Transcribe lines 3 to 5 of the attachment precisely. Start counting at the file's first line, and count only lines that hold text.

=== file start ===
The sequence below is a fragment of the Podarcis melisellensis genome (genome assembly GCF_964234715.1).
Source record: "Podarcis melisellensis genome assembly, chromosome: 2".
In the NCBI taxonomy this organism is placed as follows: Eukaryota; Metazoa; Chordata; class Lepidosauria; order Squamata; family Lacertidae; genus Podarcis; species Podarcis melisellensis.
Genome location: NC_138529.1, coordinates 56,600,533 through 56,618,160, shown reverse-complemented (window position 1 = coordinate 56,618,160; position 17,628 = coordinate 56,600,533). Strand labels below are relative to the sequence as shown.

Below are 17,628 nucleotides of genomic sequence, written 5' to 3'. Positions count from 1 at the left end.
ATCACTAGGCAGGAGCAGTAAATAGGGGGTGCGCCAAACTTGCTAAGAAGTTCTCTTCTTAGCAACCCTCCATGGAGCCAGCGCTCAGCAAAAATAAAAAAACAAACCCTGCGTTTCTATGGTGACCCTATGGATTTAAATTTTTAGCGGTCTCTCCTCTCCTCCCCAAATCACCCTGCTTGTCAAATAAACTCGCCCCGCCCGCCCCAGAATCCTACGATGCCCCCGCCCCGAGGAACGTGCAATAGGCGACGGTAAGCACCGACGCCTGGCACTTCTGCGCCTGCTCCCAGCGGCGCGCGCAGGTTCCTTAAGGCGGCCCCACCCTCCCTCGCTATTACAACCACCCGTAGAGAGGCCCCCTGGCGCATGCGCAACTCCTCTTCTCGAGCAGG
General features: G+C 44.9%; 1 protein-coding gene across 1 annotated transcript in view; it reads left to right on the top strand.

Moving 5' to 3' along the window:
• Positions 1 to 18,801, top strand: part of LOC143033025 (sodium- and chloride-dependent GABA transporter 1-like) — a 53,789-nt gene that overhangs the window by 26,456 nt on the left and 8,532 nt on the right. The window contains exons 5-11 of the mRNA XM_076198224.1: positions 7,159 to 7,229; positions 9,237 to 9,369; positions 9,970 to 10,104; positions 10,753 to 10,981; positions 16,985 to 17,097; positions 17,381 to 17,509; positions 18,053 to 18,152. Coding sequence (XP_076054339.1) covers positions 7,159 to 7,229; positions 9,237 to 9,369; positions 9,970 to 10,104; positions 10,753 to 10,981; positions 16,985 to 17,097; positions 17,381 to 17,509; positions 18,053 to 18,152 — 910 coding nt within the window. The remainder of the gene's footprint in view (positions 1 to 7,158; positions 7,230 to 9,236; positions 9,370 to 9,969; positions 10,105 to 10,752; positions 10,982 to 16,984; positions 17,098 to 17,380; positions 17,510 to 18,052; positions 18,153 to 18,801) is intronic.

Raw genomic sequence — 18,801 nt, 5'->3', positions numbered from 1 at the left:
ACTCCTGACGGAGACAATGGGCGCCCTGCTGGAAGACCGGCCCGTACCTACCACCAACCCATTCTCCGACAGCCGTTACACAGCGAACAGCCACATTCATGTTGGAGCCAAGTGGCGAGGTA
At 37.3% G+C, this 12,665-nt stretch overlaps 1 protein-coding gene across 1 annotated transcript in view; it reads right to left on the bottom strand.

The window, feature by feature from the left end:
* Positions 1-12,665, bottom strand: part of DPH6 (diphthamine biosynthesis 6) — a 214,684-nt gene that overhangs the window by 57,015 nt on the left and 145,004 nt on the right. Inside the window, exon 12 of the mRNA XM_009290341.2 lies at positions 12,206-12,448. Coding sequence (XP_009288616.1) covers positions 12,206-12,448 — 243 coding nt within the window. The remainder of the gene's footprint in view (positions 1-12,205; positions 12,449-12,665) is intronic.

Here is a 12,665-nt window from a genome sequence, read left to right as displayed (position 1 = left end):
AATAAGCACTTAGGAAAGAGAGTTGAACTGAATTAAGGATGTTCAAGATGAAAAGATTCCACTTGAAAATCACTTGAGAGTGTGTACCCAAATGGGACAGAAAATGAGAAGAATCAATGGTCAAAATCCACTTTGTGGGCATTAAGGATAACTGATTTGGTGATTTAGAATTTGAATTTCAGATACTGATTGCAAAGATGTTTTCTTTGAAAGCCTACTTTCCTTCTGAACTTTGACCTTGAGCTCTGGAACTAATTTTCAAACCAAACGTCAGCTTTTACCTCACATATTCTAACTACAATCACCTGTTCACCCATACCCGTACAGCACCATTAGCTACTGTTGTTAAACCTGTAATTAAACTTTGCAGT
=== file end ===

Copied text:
In the NCBI taxonomy this organism is placed as follows: Eukaryota; Metazoa; Chordata; class Lepidosauria; order Squamata; family Lacertidae; genus Podarcis; species Podarcis melisellensis.
Genome location: NC_138529.1, coordinates 56,600,533 through 56,618,160, shown reverse-complemented (window position 1 = coordinate 56,618,160; position 17,628 = coordinate 56,600,533). Strand labels below are relative to the sequence as shown.

Below are 17,628 nucleotides of genomic sequence, written 5' to 3'. Positions count from 1 at the left end.